Post-millennium development goals test for world solidarity
Development days is a chance for the EU to influence the crucial 2015 development agenda, writes Neven Mimica.
We are currently halfway through what is certain to be a pivotal year for development. The European commission and parliament dedicated 2015 as the European year for development (EYD) - the first year to focus on external affairs.
Why? We did this, quite simply, because the world stands at a critical crossroads. Important opportunities sit within our reach as we take stock of progress made on the millennium development goals (MDGs), agreed by the international community in 2000, and look towards the future of development.
In July, the EU and its global development partners will have an opportunity to demonstrate our solidarity with developing and in particular least developed countries at the third international conference on financing for development in Addis Ababa.
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Following this, in September in New York, UN members will agree on the new sustainable development goals (SDGs) - the next set of guides for our development work that will replace the MDGs. The success of the new goals will depend on the development community's decisions in Addis Ababa.
This is a true test of global solidarity, because financing for development and sustainable development are two sides of the same coin.
Finally, in Paris in December, we will create a new climate change agenda, providing yet another opportunity to build solidarity and lay the foundations for a truly sustainable future for generations to come.
This year's European development days conference taking place on 3-4 June are a chance to influence these major processes. There have been considerable achievements over the past 15 years and we can all be proud of Europe's contribution.
As the world's largest donor, the EU and its 28 member states have played a key role in achieving the MDGs. In 2013, we provided €56.5bn in official development assistance - more than half of all global aid.
When we discuss the SDGs in Brussels at development days, I believe that we need to look beyond making poverty history.
We must seriously address sustainable development in all of its dimensions - economic, social and environmental - as well as how to create the conditions for fair and just societies that embrace good governance, human rights and peace.
The private sector can contribute significantly to this sustainable development. Companies have started to make corporate social responsibility a norm for how they do business in Europe and abroad. They now understand that sustainable business is good business.
It is important to remember that every individual can make an important contribution to development.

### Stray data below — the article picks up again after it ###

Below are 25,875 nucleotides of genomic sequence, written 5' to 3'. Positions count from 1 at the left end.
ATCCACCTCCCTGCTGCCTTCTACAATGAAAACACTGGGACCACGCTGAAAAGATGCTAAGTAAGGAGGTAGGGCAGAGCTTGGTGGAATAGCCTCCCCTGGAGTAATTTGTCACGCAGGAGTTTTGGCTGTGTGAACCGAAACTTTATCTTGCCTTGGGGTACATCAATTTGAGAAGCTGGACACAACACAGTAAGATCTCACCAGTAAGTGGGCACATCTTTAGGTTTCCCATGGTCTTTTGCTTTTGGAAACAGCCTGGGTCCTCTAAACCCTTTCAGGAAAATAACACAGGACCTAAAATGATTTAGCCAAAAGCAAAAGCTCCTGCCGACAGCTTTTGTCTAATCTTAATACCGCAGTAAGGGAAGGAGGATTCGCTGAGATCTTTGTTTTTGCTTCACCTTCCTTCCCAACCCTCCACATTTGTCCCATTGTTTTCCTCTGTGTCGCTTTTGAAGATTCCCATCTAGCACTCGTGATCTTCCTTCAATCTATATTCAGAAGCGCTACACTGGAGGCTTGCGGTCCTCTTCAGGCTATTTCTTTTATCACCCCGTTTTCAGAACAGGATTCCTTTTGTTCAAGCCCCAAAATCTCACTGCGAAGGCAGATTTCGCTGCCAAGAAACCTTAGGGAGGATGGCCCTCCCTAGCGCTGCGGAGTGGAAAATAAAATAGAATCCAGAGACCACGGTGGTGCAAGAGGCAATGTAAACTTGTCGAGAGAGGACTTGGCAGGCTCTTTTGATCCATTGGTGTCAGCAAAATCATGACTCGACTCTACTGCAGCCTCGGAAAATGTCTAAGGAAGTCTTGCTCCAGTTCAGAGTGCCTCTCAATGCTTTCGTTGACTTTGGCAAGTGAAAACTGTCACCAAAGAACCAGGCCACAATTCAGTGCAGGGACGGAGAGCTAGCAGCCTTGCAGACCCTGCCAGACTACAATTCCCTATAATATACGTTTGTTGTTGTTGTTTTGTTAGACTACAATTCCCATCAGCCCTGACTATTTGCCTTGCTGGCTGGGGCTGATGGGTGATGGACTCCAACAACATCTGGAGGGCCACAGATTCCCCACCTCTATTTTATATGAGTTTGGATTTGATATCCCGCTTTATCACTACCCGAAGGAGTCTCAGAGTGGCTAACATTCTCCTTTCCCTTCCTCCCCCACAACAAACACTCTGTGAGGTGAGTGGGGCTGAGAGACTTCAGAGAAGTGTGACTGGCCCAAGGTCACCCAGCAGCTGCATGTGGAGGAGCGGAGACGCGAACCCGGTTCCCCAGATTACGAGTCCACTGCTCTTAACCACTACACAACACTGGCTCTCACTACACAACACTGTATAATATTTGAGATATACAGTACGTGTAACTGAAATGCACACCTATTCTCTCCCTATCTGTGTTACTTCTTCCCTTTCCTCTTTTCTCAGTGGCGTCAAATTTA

One of the pillars of the year is 'think global, act local'. In other words, each of us can make a difference in our daily lives. The January 2015 Eurobarometer survey revealed that EU citizens remain strong advocates for development.
The number of people in favour of increasing aid has jumped significantly to 67 per cent and one-in-two Europeans sees a role for individuals in tackling poverty in developing countries.
Almost three quarters of Europeans also say that tackling poverty in developing countries contributes to a more peaceful and equitable world.
This solidarity is reflected in the overarching theme we have chosen for the year and for development days - 'our world, our dignity, our future'. Participants at development days will debate and discuss the critical issues of our times within the framework of four overarching themes.
First: our world - creating sustainable growth consistent with the limits of the planet. We will discuss the challenges and opportunities of an increasingly urban world, sustainable energy, climate change and building resilience.
Second: our dignity - developing a shared vision consistent with universal and fundamental rights. Participants will discuss gender rights, the right to health, inclusion and inequality.
Third: our future - all policies can make a difference. The debate will include food security, fair globalisation and migration.
And finally: our future - we are all actors in development. Participants will debate how to create growth and eradicate poverty, the importance of global citizenship and the need for decent jobs.
I'm delighted that more than 400 high-profile speakers from the donor community, the private sector, academia, civil society and government, will come together with an anticipated 5000 participants to debate - and frame - the future of development.
This year, more than 50 initiatives will be showcased in the 'project village', where participants can experience how people working together can make a difference.
This year, for the first time, 14 young 'future leaders' will join the debates. These young people were selected from 172 applications, chosen on the basis of their commitment to global citizenship, their skills and their experience. We believe they deserve the opportunity to shape the policies that will affect their future - and that policymakers need to hear their voices.
I'm convinced that development days is a chance for all of us to demonstrate our solidarity with people struggling to make a better world for themselves, their families and their communities. I am confident that Europe's premier forum on development will deliver the creative thinking we need to shape the next decade of cooperation.
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